Thanks Spud for reminding me to remember one of your Vietnam Vet colleagues who didn’t make it. Even though he pretended to.

Spud Murphy’s ANZAC Day

April 26, 2007

I love this photo, taken by Steven Siewert, in the early morning rain which dumped on Sydney yesterday. Wednesday the 25th of April is ANZAC Day and war memorials all over the country, and in New Zealand, have crowds gather around to remember our war dead, and living. For a period through the late seventies and eighties there was a fear these gatherings would fade out as our veterans faded away. But the dawn services and the parade that follows has a strong following today, with the younger members of our community taking a strong and real interest in the events and celebrations.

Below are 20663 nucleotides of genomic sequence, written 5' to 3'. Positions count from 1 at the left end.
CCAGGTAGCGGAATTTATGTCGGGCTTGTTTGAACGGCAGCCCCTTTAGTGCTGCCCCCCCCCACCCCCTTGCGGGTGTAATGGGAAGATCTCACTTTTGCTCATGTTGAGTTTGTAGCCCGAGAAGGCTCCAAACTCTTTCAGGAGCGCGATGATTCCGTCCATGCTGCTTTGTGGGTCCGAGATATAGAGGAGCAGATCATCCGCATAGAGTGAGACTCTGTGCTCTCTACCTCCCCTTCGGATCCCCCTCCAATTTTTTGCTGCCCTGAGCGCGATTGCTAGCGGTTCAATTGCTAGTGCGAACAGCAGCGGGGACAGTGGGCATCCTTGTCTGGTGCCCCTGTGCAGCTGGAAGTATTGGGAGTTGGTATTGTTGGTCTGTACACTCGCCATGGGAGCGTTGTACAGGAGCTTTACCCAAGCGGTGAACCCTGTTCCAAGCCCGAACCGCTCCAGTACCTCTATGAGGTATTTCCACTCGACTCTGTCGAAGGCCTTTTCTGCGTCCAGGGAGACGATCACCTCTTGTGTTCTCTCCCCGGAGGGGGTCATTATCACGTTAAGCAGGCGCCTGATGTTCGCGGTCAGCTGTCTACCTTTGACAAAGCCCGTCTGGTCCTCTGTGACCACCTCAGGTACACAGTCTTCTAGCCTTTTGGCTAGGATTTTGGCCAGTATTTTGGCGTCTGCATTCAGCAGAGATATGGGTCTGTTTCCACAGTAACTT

Yesterday the usual parade in Sydney took place, as did the dawn memorial service in Martin Place where it rained solidly on all who had gathered there. I don’t know Spud Murphy but he found his way onto the front page of the paper this morning. The rain is bouncing of his pate, his medals and shoulders. His suit is soaked. But he stands there as if there is no rain at all. No cringe or uncomfortable slouch. Rather a stoic and focused standing to attention with a purposeful look on his face. Knowing that he is a veteran of the Vietnam War somehow made the picture all the more poignant. Perhaps remembering places and friends and faces and his part in our history. And perhaps the sluicing rain of a Vietnam wet season. Who knows?